The residents of Grenfell Tower knew where they lived was dangerous. Their concerns were well documented. Yet their voices, and their rights, were sidelined. Their concerns were not centred on advanced technological systems. It was far less complex. They knew sprinklers would help, that better alarms mattered, that a single stair exit was far from ideal.
That anyone slept well in this fated tower block says more about the tragic acceptance of risk than it does about faith and trust. And now? If Grenfell is to mean anything, then the low trust we have in politicians and in the commercial relationships formally connected to the state, must change. Business as usual is not an option, nor is a drawn-out judicial inquiry that tries to lean on the ability to forget and move on.
Trust is lost easily, but it is usually a slow learning curve. It produces a drip-feed of suspicion that those supposed to be on your side have their attention elsewhere. This fosters the idea that even tried-and-tested expertise should be questioned or rejected. From the state’s perspective, a wait-and-see approach to catastrophe then begins to look attractive.
The UK is perhaps more guilty of this approach than elsewhere. We improve rail safety after major accidents (Paddington, Clapham Junction); we improve oil rig safety after lives are lost in a major fire (Piper Alpha), we improve ferry safety after a sea disaster (Zeebruge). And now we will improve the building and safety of high-rise blocks after Grenfell.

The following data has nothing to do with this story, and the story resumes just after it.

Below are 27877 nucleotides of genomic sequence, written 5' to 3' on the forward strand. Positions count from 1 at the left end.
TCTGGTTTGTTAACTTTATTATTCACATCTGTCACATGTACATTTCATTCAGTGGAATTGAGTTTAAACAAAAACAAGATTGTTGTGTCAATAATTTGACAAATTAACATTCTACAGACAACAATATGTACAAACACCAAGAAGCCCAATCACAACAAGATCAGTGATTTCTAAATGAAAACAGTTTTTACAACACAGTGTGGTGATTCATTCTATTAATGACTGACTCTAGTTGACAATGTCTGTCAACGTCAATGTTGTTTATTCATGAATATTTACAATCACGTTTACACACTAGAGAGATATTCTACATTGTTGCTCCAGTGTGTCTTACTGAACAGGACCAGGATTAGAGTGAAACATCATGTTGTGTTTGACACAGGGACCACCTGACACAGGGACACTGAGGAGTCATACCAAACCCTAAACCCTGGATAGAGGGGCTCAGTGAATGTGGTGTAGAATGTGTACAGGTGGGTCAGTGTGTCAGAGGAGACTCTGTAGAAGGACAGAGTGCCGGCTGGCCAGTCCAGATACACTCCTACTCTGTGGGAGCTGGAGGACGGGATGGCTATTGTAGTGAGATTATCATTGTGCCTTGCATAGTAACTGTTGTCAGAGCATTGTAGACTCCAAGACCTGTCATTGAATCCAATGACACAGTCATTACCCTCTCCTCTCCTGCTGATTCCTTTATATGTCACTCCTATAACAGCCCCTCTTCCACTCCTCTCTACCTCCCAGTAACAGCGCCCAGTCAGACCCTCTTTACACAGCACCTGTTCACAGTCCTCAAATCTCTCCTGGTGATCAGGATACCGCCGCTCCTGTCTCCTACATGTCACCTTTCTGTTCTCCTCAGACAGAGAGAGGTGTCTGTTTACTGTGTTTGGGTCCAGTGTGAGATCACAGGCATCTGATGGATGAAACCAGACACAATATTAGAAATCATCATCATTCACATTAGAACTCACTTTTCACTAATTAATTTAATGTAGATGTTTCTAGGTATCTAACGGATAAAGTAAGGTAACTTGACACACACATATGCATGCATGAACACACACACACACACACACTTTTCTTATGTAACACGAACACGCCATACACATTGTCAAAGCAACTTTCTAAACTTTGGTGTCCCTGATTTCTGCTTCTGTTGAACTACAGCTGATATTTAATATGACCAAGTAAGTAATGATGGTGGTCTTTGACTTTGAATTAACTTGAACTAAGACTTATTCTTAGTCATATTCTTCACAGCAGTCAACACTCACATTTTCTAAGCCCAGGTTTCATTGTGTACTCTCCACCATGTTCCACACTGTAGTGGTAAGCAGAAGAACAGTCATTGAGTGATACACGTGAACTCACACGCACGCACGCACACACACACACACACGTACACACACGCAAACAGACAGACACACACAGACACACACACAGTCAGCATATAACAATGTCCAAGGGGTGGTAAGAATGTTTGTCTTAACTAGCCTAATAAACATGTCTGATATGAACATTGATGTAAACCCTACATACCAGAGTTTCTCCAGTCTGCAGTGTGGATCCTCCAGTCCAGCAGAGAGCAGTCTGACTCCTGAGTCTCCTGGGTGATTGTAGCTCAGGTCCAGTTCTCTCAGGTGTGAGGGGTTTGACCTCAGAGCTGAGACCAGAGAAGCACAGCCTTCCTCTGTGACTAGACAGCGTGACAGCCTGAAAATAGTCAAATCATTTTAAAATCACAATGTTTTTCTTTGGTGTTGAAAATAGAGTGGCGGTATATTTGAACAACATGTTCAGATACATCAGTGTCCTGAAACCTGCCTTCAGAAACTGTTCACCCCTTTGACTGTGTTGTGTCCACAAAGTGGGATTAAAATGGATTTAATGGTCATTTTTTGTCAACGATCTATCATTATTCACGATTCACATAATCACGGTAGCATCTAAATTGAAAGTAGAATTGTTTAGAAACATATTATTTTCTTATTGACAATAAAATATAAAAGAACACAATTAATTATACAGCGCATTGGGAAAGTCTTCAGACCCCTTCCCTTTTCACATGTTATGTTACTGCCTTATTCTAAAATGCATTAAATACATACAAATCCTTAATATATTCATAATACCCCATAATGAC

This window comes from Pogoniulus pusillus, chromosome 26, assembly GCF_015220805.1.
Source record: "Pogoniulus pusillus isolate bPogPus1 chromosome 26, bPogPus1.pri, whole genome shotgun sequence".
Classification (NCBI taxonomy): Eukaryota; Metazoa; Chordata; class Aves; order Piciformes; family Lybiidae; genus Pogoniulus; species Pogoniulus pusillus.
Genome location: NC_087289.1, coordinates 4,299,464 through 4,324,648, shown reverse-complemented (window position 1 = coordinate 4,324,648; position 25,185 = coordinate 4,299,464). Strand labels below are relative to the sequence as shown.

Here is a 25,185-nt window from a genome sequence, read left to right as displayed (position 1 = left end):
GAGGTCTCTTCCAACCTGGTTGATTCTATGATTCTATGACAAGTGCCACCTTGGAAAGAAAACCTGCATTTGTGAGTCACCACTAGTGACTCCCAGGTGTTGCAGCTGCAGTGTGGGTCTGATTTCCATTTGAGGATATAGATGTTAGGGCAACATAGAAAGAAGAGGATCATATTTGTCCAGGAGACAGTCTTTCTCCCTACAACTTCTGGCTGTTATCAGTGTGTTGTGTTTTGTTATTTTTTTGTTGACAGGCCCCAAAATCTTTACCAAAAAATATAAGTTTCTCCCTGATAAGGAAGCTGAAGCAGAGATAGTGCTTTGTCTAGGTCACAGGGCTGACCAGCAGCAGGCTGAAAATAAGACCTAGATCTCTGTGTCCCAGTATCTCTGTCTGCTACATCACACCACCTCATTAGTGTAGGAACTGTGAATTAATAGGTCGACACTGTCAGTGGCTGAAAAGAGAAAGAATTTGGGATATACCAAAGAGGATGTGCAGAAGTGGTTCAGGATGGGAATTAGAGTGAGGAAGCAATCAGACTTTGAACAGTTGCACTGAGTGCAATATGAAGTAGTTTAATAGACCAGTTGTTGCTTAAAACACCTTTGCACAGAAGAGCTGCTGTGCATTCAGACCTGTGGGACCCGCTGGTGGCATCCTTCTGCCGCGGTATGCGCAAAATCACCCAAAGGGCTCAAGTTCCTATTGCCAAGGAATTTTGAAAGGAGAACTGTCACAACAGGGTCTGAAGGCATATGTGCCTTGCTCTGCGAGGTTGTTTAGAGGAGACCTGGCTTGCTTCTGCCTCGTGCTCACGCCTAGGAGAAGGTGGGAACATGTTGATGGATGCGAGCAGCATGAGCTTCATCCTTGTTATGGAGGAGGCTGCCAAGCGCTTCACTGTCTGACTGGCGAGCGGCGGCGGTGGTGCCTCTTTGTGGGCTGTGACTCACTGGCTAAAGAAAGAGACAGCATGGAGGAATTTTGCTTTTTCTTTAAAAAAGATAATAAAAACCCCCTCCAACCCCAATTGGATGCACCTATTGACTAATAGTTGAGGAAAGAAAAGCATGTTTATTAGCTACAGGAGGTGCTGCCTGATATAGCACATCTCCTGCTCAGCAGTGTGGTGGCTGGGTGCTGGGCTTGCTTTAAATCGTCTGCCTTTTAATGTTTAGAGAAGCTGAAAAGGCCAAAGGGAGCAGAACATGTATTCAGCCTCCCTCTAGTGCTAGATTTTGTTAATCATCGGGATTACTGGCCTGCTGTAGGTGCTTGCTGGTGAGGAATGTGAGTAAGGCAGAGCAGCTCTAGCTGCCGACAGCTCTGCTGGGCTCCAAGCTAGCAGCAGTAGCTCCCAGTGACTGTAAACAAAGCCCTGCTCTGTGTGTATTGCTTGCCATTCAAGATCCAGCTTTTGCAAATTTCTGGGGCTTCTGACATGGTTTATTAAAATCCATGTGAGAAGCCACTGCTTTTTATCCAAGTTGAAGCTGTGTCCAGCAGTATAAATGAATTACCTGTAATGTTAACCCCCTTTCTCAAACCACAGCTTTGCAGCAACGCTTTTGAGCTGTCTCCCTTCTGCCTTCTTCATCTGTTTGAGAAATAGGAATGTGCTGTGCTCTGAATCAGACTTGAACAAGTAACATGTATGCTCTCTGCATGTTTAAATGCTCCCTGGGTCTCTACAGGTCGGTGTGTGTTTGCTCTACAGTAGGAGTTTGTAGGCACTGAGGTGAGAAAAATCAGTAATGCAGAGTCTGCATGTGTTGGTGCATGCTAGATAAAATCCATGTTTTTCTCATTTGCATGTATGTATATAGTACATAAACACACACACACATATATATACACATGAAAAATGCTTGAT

Our mounting loss of trust could be offset through formal links to international organisations, which monitor safety on a global scale. Instead the UK’s withdrawal from Europe risks a retreat to an ‘own-back-yard’ school of safety when we should be drawing on expertise beyond our borders.
openDemocracy has already pointed out inconsistencies in air safety in the North Sea where the UK’s Civil Aviation Authority and its Norwegian regulatory counterpart both decided they will make decisions on their own rather than take directions from the European Union’s air regulator, EASA.
In February this year the CAA discussed proposals to allow a “phased return to service” for a helicopter (Airbus’ EC225) that had been banned from operating in the UK. Despite being deemed airworthy by the EU and returned to service by military and air sea rescue services world-wide, there are currently no Super Puma 225s flying from the UK or Norway.
The CAA stated that provided conditions were met on equipment checks and other issues, the aircraft could return to its business of ferrying personnel to the North Sea oil fields.
On the surface, this looks like the type of thorough safety regime absent from many tower blocks in the UK. Evidence was being judged and evaluated, and risks were being assessed.
However a month later the CAA opted for a two stage approach: the first where the UK and Norway regulators would decide if they are satisfied everything is safe; and a second stage where the crew and passengers who use the helicopters offer their assessment.
If this is an indication of how far institutional trust has been eroded, where industry regulators no longer believe their own expert opinion is enough, then the work of the inquiry into Grenfell ordered by the Prime Minister will be a far harder task than expected.
The UK is about to start work on a new generation of nuclear power stations. Park the questions over their economic viability. If we no longer trust the authorities that will evaluate nuclear safety, if we no longer trust the politicians who take decisions on our behalf, and instead want a local or DIY approach to public safety, then where do we draw line? Before we board a jet to fly off on holiday, do we want to inspect the engines ourselves? Where does trust end and continuous fear become the norm?
Grenfell is already more than an appalling loss of life. It may be a bonfire of our remaining political trust, trust any future government will need to work very hard to restore.